Code is a Liability

"Code is a liability, the functionality is an asset.” I remember finding this statement counterintuitive. Somewhere along the way it transitioned to feeling like an obvious truism. I think it’s worth spending some more words on this phrase, exploring why it is so important, and what it means for software projects. In a cognitive economy,... Continue Reading →

Cutting the System

Cutting up large systems into smaller components is one typical task of software architecture. Many modern architectures follow a (micro-) service pattern which is one particular family of strategies to decompose a larger system into smaller parts. It would be short-sighted to apply any such method without consideration of its respective strengths and weaknesses and... Continue Reading →

The Acceleration Game

For every hour your team spends at work, you have a choice to make: Do you spend it to add value to the product you are building, or do you spend it to improve your tools and processes that allow you to more rapidly deliver value later? This is one of the most fundamental dynamics... Continue Reading →

Game Theory and Office Politics: Coalitions

Office politics are one of these topics that no one wants to talk about. I’ve met people claiming that in their organization, politics do not exist. Others lament that politics are the root of all evil in their workplace. I think that politics are maybe sometimes unpleasant, especially when they negatively impact your work, but... Continue Reading →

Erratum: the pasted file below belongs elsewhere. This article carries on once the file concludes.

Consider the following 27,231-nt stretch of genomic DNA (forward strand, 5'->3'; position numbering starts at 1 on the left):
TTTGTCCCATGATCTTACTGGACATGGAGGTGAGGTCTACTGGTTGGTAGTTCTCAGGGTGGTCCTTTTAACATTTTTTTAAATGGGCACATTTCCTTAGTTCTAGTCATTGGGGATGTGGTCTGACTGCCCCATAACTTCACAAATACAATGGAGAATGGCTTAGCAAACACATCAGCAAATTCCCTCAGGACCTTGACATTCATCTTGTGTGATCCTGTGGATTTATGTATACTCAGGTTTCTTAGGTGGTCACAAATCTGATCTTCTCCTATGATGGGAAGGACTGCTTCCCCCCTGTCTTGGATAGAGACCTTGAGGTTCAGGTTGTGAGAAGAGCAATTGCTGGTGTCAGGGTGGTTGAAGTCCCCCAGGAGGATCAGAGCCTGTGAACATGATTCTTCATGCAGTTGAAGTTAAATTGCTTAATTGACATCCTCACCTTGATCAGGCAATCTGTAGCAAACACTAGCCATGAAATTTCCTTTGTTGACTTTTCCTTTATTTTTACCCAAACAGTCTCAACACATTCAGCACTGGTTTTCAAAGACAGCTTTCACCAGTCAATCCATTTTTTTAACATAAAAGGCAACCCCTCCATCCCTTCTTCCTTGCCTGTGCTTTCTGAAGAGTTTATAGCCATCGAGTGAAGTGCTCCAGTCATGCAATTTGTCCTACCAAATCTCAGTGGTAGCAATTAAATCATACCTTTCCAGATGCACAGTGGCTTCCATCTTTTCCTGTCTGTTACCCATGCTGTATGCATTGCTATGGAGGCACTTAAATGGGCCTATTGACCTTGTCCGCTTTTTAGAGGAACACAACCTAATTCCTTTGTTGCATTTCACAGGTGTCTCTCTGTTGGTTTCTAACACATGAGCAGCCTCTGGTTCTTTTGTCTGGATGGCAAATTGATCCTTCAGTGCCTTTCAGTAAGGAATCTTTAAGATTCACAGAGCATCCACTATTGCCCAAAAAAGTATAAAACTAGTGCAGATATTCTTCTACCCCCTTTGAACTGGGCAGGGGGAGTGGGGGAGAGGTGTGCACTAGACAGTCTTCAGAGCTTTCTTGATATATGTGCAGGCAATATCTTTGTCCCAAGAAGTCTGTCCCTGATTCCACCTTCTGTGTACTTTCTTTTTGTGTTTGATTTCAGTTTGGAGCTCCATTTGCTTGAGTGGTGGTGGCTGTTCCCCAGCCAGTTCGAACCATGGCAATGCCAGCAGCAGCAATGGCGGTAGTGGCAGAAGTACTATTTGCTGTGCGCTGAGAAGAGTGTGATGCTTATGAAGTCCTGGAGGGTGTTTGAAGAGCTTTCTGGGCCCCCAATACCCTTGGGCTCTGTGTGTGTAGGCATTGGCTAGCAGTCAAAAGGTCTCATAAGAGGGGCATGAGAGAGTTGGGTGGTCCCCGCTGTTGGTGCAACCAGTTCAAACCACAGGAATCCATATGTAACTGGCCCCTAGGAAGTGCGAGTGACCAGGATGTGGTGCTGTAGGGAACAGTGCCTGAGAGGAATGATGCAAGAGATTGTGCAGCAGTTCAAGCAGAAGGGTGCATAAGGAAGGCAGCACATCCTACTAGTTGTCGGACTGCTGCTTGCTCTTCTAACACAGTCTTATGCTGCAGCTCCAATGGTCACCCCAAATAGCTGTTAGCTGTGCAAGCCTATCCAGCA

Gathering Requirements

I have noticed a fairly anecdotal negative correlation between the effectiveness of the interactions between a product manager and the engineering team and the frequency with which either party uses the phrase “gathering requirements”. As I am generally curious about how language determines our understanding of the process of software development, I would like to... Continue Reading →

The Management Proliferation Cycle

I think that most practitioners in the technology space will have come across a project with an incredibly skewed managers-to-doers ratio. Symptoms are typically long discussions that are detached from the on-the-ground reality, difficulties to build consensus about the right approach because of the number of opinions involved, and a way too long wish lists... Continue Reading →

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